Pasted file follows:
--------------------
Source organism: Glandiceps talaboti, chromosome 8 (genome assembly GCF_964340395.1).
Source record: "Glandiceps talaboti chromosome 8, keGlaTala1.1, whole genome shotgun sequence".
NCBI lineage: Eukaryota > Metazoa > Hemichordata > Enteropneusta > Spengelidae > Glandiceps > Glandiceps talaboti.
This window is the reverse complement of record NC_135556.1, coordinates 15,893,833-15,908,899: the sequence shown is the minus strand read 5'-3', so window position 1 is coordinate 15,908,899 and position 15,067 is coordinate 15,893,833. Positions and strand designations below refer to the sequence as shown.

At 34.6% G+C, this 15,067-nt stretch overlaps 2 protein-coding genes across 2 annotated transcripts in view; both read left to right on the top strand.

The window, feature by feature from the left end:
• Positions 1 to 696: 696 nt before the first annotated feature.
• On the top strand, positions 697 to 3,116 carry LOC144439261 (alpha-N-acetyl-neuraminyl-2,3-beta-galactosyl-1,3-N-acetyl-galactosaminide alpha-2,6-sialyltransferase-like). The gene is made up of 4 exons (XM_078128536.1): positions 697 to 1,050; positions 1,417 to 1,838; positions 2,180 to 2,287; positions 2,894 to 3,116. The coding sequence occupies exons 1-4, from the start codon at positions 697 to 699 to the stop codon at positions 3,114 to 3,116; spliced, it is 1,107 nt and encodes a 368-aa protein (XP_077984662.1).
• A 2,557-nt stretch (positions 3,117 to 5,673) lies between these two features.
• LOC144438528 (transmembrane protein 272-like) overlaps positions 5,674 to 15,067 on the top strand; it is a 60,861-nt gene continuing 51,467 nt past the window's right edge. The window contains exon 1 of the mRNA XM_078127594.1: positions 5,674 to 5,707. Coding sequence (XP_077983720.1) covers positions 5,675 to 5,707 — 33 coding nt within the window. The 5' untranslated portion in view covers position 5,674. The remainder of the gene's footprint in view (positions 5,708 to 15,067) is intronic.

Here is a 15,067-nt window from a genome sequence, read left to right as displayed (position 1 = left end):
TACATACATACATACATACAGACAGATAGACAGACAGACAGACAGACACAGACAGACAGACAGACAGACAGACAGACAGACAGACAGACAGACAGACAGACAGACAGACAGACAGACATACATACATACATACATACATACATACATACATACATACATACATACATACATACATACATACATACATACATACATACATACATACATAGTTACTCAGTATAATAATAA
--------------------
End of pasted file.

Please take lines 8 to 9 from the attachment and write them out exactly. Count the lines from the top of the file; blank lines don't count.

• On the top strand, positions 697 to 3,116 carry LOC144439261 (alpha-N-acetyl-neuraminyl-2,3-beta-galactosyl-1,3-N-acetyl-galactosaminide alpha-2,6-sialyltransferase-like). The gene is made up of 4 exons (XM_078128536.1): positions 697 to 1,050; positions 1,417 to 1,838; positions 2,180 to 2,287; positions 2,894 to 3,116. The coding sequence occupies exons 1-4, from the start codon at positions 697 to 699 to the stop codon at positions 3,114 to 3,116; spliced, it is 1,107 nt and encodes a 368-aa protein (XP_077984662.1).
• A 2,557-nt stretch (positions 3,117 to 5,673) lies between these two features.